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The physiological effects of daily cold-water immersion on 5-day tournament performance in international standard youth field-hockey players

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Purpose - This study examined the effects of daily post-exercise cold-water immersion (CWI) on match performance, perceptual recovery, and biomarkers of muscle damage and metabolic load during a 5-day international tournament of elite youth field-hockey players.

Methods - The entire German under-18 national squad (n = 18) was randomly assigned to a daily CWI- (5-min at ~ 6 °C; excluding the head; n = 9) or passive recovery (CON; n = 9) intervention. Training and match performance were assessed using a GPS-tracking system and perceived exertion (RPE). Daily ratings of delayed onset muscle soreness (DOMS), perceived stress and recovery, quality of sleep, heart-rate recovery and serum creatine kinase (CK), lactate dehydrogenase, and urea nitrogen were also recorded. Repeated-sprint ability (RSA) and counter-movement jump (CMJ) were carried out on days 1 and 5.

Results - There was no significance between intervention differences in time-on pitch, total distance, velocity zones, and accelerometer-base parameters during match performance (all p > 0.05). DOMS (p < 0.01), RPE (p < 0.01), and CK (p < 0.01) were significantly elevated over the course of the tournament; however, no between-intervention effects were observed (all p > 0.05). Both groups were able to maintain RSA and CMJ (all p > 0.05).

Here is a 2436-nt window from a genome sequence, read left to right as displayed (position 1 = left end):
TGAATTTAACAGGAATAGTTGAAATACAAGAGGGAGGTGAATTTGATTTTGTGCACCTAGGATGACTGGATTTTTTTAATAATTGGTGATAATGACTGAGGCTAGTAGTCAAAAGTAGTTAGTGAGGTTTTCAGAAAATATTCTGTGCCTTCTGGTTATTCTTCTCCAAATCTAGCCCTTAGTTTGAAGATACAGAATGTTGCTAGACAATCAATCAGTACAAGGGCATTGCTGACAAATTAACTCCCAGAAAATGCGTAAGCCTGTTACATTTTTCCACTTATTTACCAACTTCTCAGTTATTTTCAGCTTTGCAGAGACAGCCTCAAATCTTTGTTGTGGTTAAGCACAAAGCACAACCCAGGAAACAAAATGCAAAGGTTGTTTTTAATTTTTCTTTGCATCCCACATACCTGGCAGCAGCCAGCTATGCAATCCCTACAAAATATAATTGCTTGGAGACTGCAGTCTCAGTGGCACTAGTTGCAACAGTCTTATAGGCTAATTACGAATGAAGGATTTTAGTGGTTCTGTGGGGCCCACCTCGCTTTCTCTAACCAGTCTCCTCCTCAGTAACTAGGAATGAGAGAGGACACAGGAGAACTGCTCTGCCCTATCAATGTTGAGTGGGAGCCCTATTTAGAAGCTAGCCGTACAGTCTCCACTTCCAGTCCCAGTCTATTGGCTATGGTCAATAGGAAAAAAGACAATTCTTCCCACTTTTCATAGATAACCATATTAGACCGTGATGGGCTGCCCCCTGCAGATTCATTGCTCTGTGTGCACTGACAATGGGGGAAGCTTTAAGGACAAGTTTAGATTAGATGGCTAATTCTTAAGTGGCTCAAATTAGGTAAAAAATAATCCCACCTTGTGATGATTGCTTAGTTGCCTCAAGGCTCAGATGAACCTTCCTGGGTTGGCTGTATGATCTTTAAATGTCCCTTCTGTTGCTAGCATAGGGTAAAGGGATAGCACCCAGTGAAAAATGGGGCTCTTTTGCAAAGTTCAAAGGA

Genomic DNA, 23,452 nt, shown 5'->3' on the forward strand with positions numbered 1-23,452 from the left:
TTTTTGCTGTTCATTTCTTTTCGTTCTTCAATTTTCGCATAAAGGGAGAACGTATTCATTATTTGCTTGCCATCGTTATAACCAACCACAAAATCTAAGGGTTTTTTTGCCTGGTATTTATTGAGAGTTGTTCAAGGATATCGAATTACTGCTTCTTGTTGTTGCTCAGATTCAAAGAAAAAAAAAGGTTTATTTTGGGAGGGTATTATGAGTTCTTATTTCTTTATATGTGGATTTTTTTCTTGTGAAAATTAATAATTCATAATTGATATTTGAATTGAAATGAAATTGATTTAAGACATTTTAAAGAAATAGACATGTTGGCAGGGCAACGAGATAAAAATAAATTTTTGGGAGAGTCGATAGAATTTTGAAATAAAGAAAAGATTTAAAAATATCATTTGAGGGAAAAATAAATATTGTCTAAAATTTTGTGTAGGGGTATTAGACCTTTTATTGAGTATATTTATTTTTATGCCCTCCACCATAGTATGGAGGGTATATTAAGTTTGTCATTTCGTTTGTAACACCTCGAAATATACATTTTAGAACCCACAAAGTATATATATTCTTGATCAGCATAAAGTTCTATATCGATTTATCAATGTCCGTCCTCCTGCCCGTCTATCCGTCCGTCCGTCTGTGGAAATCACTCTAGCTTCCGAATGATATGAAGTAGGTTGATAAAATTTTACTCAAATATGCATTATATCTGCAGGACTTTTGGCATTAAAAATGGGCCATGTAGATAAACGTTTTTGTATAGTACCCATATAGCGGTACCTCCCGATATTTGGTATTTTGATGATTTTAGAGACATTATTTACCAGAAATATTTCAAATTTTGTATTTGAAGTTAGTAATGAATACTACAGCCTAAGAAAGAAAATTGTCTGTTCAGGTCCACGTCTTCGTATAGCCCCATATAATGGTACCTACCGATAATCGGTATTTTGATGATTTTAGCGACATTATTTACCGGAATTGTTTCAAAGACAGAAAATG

Conclusion - In conclusion, daily post-exercise CWI did not improve match performance, perceptual recovery, or biomarkers of muscle damage and metabolic load in elite youth field-hockey players.
Original languageEnglish
JournalEuropean Journal of Applied Physiology
Early online date3 Dec 2019
DOIs
Publication statusEarly online - 3 Dec 2019

Documents

  • The physiological effects of daily Cold-water immersion

    Rights statement: This is a post-peer-review, pre-copyedit version of an article published in European Journal of Applied Physiology. The final authenticated version is available online at: http://dx.doi.org/10.1007/s00421-019-04274-8.

    Accepted author manuscript (Post-print), 851 KB, PDF document

    Due to publisher’s copyright restrictions, this document is not freely available to download from this website until: 3/12/20

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